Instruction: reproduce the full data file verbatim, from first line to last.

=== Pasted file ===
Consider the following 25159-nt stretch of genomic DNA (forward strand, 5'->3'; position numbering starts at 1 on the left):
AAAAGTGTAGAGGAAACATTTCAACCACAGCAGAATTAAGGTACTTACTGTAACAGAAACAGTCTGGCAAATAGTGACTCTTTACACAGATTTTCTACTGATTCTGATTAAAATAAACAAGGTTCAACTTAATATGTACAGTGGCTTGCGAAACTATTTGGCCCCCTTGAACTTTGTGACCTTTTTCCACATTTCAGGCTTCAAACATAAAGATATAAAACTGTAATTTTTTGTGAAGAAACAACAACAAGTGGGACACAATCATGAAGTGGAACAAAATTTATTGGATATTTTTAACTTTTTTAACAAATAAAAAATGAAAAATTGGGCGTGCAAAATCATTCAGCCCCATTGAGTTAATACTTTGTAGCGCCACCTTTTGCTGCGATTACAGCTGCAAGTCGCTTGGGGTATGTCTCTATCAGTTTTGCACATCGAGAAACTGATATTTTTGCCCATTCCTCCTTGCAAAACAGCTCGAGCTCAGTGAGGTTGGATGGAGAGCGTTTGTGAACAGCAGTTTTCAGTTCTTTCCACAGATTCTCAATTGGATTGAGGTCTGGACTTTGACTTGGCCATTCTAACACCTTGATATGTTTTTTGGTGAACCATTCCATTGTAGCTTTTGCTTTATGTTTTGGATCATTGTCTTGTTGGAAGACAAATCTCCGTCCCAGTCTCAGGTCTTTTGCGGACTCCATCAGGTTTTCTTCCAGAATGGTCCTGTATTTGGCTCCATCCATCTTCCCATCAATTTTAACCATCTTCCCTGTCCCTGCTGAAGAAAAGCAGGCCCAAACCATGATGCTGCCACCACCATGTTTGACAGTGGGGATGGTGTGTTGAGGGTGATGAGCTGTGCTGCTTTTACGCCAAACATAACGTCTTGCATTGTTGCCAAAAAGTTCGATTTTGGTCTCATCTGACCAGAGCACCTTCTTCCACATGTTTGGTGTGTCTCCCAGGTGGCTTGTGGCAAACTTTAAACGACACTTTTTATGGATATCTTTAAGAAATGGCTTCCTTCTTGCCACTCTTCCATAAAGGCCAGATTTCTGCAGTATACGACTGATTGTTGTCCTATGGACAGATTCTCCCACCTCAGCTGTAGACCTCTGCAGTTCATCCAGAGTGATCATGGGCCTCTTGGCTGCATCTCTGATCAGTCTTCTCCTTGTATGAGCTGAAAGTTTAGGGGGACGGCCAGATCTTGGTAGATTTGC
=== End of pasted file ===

Consider the following 25159-nt stretch of genomic DNA (forward strand, 5'->3'; position numbering starts at 1 on the left):
AAAAGTGTAGAGGAAACATTTCAACCACAGCAGAATTAAGGTACTTACTGTAACAGAAACAGTCTGGCAAATAGTGACTCTTTACACAGATTTTCTACTGATTCTGATTAAAATAAACAAGGTTCAACTTAATATGTACAGTGGCTTGCGAAACTATTTGGCCCCCTTGAACTTTGTGACCTTTTTCCACATTTCAGGCTTCAAACATAAAGATATAAAACTGTAATTTTTTGTGAAGAAACAACAACAAGTGGGACACAATCATGAAGTGGAACAAAATTTATTGGATATTTTTAACTTTTTTAACAAATAAAAAATGAAAAATTGGGCGTGCAAAATCATTCAGCCCCATTGAGTTAATACTTTGTAGCGCCACCTTTTGCTGCGATTACAGCTGCAAGTCGCTTGGGGTATGTCTCTATCAGTTTTGCACATCGAGAAACTGATATTTTTGCCCATTCCTCCTTGCAAAACAGCTCGAGCTCAGTGAGGTTGGATGGAGAGCGTTTGTGAACAGCAGTTTTCAGTTCTTTCCACAGATTCTCAATTGGATTGAGGTCTGGACTTTGACTTGGCCATTCTAACACCTTGATATGTTTTTTGGTGAACCATTCCATTGTAGCTTTTGCTTTATGTTTTGGATCATTGTCTTGTTGGAAGACAAATCTCCGTCCCAGTCTCAGGTCTTTTGCGGACTCCATCAGGTTTTCTTCCAGAATGGTCCTGTATTTGGCTCCATCCATCTTCCCATCAATTTTAACCATCTTCCCTGTCCCTGCTGAAGAAAAGCAGGCCCAAACCATGATGCTGCCACCACCATGTTTGACAGTGGGGATGGTGTGTTGAGGGTGATGAGCTGTGCTGCTTTTACGCCAAACATAACGTCTTGCATTGTTGCCAAAAAGTTCGATTTTGGTCTCATCTGACCAGAGCACCTTCTTCCACATGTTTGGTGTGTCTCCCAGGTGGCTTGTGGCAAACTTTAAACGACACTTTTTATGGATATCTTTAAGAAATGGCTTCCTTCTTGCCACTCTTCCATAAAGGCCAGATTTCTGCAGTATACGACTGATTGTTGTCCTATGGACAGATTCTCCCACCTCAGCTGTAGACCTCTGCAGTTCATCCAGAGTGATCATGGGCCTCTTGGCTGCATCTCTGATCAGTCTTCTCCTTGTATGAGCTGAAAGTTTAGGGGGACGGCCAGATCTTGGTAGATTTGC